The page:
Q. What is a Local Guardian with Shielded VMs?
A. When you boil down a Shielded VM to its absolute most basic security foundation it is the ability to decrypt the content of the virtual TPM (vTPM) that is stored in the VMs resource state file (VMRS). This information is encrypted with a transport key and this encrypted transport key is stored and encrypted once with any applicable guardians public key and stored in the key protector. You can think of the key protect as having multiple rows with each row containing the transport key encrypted by a different guardians public key. By encrypting with the public key only the private key could decrypt it. Typically when using Shielded VMs the environment has a Host Guardian Service (HGS) which is selected to encrypt the transport key and make up one of the rows in the key protector. Additionally when creating the key protector you specify an owner which actually creates a local guardian which is a set of public and private keys. The private key is stored in your machines local certificate store. If needed that local guardian can be used to decrypt that particular row in the key protector to access the transport key to decrypt the vTPM information and enable the VM to start by allowing the BitLocker protected disk to be read. The Local Guardian is really just a certificate pair.
For example I have a HGS in my environment. I download its metadata (which is really its certificates) and define it as a guardian on my machine.
Invoke-WebRequest 'http://hgs.savtechhgs.net/KeyProtection/service/metadata/2014-07/metadata.xml' -OutFile .\SavTechGuardian.xml Import-HgsGuardian -Path 'SavTechGuardian.xml' -Name 'SavTech' -AllowUntrustedRoot $Guardian = Get-HgsGuardian -Name 'SavTech'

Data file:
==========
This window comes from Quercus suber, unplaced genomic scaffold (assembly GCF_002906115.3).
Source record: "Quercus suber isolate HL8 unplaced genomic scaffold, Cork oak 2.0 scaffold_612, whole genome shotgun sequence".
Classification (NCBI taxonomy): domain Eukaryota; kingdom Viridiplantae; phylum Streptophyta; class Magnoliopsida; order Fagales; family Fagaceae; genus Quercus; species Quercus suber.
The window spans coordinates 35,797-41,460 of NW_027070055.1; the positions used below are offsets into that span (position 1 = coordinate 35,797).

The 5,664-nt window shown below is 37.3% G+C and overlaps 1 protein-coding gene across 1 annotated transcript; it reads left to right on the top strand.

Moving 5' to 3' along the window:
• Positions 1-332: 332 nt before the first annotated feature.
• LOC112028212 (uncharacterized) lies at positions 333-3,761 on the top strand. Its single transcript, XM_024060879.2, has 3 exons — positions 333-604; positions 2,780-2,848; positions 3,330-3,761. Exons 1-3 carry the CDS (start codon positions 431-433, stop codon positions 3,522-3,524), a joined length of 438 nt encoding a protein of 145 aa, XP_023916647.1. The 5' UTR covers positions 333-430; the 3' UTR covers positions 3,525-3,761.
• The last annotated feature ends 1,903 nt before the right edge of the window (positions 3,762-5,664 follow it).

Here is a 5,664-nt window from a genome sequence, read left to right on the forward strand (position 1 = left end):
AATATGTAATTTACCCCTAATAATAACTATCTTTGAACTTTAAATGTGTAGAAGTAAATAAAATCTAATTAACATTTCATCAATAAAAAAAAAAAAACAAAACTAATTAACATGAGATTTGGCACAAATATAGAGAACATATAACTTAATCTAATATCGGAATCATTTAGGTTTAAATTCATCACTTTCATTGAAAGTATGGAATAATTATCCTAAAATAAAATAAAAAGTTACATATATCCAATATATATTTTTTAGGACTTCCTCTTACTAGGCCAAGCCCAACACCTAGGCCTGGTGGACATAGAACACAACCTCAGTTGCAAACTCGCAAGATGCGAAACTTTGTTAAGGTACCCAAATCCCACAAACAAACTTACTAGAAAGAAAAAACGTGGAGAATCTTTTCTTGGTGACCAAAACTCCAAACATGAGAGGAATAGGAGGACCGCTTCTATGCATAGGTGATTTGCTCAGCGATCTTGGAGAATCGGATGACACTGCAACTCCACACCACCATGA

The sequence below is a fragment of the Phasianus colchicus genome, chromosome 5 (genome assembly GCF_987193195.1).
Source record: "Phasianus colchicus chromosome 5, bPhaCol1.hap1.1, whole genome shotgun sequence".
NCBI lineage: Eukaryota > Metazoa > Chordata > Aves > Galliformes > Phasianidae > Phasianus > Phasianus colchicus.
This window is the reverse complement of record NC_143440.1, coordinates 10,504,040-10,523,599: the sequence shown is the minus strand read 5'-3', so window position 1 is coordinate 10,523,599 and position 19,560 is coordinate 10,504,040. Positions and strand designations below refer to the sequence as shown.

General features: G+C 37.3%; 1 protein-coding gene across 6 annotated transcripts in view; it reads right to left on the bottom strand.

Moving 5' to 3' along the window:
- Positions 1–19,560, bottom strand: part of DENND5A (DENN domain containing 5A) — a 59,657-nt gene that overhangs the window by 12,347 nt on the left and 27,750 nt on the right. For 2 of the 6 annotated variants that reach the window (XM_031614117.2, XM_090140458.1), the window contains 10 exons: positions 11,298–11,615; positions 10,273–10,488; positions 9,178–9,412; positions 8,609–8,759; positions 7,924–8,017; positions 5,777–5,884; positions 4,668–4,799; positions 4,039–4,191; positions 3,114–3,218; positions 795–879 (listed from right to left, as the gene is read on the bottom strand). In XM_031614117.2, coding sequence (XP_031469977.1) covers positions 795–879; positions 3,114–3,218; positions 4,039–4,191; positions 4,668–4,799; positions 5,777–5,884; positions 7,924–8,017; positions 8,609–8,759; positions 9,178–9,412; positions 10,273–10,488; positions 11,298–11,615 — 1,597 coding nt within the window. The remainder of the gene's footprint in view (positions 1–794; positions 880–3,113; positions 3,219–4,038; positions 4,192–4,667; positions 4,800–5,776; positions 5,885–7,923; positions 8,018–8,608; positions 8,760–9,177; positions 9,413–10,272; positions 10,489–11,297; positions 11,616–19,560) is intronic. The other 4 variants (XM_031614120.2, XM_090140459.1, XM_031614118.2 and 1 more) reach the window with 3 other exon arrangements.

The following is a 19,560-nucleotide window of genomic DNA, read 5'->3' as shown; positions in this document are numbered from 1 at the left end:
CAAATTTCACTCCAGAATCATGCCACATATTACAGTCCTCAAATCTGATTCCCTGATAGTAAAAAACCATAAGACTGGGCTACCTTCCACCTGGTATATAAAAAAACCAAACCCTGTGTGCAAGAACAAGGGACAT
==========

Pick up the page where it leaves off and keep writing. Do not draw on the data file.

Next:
I now create a new local guardian which I'll use for all the VMs I shield.
$Owner = New-HgsGuardian –Name 'JSavillVMs' -GenerateCertificates #this is a local guardian which is certificate that can be used to crack open locally if required
I can view this certificate:
ls 'Cert:\LocalMachine\Shielded VM Local Certificates'
Now I create a new key protector using my local guardian ($Owner) and the HGS ($Guardian). I would then use this key protector to shield a VM. While I only specify one Guardian in this example I could select multiple guardians that will make up the key protector each protecting the transport key. That would enable the vTPM to be decrypted by multiple HGS environments, for example if I wanted my VM to be able to run in my private cloud and in a public cloud so I would want the transport key encrypted by multiple HGS public keys.
$KP = New-HgsKeyProtector -Owner $Owner -Guardian $Guardian -AllowUntrustedRoot
In this basic example my key protector would like the following. Note there is a single transport key (TK1) that is encrypted once for each guardian which means any of the guardians private keys could decrypt that particular row.
|Guardian||Encryption Cert||Signing Cert||Transport Key|
|JSavillVMs||JSavillVMsEncCert (public)||JSavillVMsSignCert (public)||TK1 encrypted with JSavillVMsEncCert|
|SavTech||SavTechEncCert (public)||SavTechSignCert (public)||TK1 encrypted with SavTechEncCert|